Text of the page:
Walk Away: The Rise and Fall of the Home-Ownership Myth
The idea that “a man’s house is his castle” is attributed to American Revolutionary James Otis from 1761, and his idea was that government should never be permitted to breach its walls. It is a good thought, in context, one that sums up a dogged attachment to the right of private property.
In the 20th century, however, government got behind the idea that every citizen should be provided a castle of his or her own. This is the essence of the good life, we were told, the very core of our material aspirations. The home is the most valuable possession we could ever have. It is the best investment, even better than gold. Government would make us all owners, one way or another, even if it meant violating rights to make it happen.
This became an article of faith, a central tenet of the American civic religion, and one that led to additional spin-off doctrines. We should fill our valuable homes with vast amounts of furniture, large pieces especially, things that suggest permanence and roots. If there was any doubt as to where to put our money, an answer was always ready: put it into the mortgage, where it will surely pay the highest return.
The home itself could provide full-time employment for half of the American citizenry, as all women became “homemakers” who devoted themselves to cooking, laundry, and cleaning, while all extra time that the man had was to be devoted to lawn care, household repairs, and landscaping. The home was the very foundation of community, of freedom, of the American dream. It embodied who we are and what we do.
Beginning in 2007 and culminating in 2008, this dream was smashed, as home values all over the country plummeted, wiping out a primary means of savings. Some homes fell by as much as 75–80 percent, instilling shock and awe all across the country. The thing that was never supposed to happen had happened. This meant more than mere asset depreciation. An article of faith had fallen, and there were many spillover effects.
The home was the foundation of our financial strategy, our love of accumulating large things, the core of our strategic outlook for our lives. Once that goes, much more goes besides. The things in the home suddenly become devalued. We look around ourselves in astonishment at how much stuff we have, and we are weighed down by the very prospect of moving. We are longing for a different way, perhaps for the first time in a century.
We are beginning to see the response in the new behavior of some younger people. The New York Times, the Wall Street Journal, and other major media outlets are starting to cover the trend of what we might call the new mobility. Young couples are selling off their possessions: their large furniture, their china and crystal, their enormous bedrooms suites, and even their cars. They are lightening the load, preparing for a life of mobility, even international mobility.
The collapse of the housing market — which has occurred despite every effort by the government to prevent it — coincides with the highest rate of unemployment among young people that we’ve seen in many generations. Economic opportunity is dwindling, at least in traditional jobs. The advance of digital technology has made it possible to do nontraditional jobs while living anywhere, and perhaps changing one’s location every year or two.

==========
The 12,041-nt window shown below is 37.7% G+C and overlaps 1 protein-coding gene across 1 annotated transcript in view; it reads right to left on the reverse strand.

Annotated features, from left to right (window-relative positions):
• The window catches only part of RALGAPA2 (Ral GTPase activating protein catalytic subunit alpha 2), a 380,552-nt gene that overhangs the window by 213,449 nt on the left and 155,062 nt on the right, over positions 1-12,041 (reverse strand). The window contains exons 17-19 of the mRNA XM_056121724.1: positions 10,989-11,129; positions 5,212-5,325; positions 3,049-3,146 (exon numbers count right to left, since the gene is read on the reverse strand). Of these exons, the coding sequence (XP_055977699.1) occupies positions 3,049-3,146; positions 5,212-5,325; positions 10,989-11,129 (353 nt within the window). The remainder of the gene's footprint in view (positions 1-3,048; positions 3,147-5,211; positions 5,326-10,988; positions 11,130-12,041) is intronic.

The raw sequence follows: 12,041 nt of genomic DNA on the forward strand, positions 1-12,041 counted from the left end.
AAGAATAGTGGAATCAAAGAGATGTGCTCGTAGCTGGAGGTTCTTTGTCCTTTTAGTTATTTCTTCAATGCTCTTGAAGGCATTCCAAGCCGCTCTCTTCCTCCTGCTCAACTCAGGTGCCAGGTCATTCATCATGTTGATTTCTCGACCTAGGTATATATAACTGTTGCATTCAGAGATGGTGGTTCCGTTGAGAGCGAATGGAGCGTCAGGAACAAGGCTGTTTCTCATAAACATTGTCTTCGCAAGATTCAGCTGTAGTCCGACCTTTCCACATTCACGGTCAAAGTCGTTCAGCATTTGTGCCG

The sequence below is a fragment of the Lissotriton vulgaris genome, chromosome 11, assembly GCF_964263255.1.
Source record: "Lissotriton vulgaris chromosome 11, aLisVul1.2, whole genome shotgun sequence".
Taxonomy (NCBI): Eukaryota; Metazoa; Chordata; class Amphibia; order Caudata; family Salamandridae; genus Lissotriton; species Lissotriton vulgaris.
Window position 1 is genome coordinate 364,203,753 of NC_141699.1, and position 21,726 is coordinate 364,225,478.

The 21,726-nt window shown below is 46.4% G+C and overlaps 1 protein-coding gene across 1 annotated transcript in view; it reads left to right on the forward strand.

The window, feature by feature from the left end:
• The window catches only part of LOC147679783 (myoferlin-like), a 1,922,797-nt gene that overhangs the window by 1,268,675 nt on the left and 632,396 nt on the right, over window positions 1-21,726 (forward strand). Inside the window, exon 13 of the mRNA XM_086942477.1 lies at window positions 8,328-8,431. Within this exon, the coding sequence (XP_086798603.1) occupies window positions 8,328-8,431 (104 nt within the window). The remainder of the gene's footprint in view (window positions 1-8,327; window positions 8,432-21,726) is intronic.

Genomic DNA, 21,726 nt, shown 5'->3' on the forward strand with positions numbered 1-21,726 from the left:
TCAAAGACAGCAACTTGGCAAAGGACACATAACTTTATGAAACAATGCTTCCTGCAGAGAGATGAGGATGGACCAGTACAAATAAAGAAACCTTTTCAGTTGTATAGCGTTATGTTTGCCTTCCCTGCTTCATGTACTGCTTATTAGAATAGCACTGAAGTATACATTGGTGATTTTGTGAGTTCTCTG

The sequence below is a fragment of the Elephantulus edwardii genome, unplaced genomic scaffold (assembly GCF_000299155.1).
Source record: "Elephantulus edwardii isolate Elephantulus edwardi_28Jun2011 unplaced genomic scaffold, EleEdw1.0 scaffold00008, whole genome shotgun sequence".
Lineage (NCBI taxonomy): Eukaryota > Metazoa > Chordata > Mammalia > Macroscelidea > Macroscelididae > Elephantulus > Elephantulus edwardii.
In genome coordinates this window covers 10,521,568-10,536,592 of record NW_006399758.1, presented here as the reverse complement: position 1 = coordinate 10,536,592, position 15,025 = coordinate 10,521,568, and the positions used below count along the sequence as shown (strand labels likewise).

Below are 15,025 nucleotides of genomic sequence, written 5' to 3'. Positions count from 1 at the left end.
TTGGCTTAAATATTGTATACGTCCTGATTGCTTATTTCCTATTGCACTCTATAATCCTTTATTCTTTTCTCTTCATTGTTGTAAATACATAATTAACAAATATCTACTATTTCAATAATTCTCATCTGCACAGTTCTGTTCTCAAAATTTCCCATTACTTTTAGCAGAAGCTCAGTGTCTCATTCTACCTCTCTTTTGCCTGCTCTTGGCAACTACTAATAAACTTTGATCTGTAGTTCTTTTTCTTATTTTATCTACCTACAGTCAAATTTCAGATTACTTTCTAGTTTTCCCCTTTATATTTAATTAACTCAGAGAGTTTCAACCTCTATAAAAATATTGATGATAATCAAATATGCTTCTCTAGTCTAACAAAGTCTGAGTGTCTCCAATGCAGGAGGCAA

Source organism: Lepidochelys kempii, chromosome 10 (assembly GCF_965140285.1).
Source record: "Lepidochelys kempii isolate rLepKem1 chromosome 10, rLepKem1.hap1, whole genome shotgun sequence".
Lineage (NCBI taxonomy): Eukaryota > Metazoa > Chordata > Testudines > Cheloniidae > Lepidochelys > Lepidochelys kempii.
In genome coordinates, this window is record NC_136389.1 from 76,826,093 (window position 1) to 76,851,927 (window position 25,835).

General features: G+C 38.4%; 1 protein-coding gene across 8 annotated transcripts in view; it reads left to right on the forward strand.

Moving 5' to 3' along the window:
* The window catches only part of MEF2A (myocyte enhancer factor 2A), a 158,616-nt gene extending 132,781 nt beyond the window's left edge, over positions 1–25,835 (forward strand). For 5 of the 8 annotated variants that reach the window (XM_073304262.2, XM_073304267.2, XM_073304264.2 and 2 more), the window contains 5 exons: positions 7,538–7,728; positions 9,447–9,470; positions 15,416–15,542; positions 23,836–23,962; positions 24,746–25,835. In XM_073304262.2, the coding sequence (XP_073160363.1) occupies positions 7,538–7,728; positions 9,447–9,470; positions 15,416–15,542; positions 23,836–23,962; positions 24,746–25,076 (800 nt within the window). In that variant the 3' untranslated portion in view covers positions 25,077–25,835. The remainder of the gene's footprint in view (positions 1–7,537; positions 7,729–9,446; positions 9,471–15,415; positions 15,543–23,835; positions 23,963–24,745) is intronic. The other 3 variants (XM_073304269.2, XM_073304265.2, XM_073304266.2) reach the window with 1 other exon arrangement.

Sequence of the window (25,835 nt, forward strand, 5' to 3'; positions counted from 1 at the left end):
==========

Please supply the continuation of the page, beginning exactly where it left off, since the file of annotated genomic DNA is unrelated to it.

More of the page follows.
Millions have walked away from their mortgages. Those who have swear that they will never again be tricked by the great housing myth that this one asset is guaranteed to go up and up forever. The new source of value is not something attached to the biggest thing we own but rather in the most fundamental unit of all: ourselves, and what we can do. This change represents a dramatic change not just for one generation but for an entire ethos that has defined what it means to be an American for about a century.
To walk away might at first seem like a postmodern activity, one that disconnects us with history and community. We might just as easily see it as a recapturing and redefining of an older tradition that shaped the American ethos from the colonial period through the latter part of the 19th century: the pioneer spirit. Our ancestors moved freely, across great distances, beginning with oceans and then continuing across great masses of land, from New England to the West, all in search of economic opportunity and the fulfillment of a different American dream defined by freedom itself.
This change begins with a single realization: I’m paying more for my house than my house is worth. What, precisely, is the downside of walking away, of going into a “strategic default”? I lose my house. Good. That’s better than losing money on my house.
But what are the economic and ethical implications of this? Americans haven’t faced this dilemma in at least a century. But now they are, by the millions. They are awakening to the reality that the house is no different from any other physical possession. It has no magical properties and it embodies no high ideals. It is just sticks and bricks.
This book examines the background to the case of strategic default and considers its implications from a variety of different perspectives. The thesis here is that there is nothing ominous or evil about this practice. It is an extension of economic rationality.
But what about the idea that our home is our castle? My thesis is that the essence of freedom is to come to understand that the real castle is to be found within.
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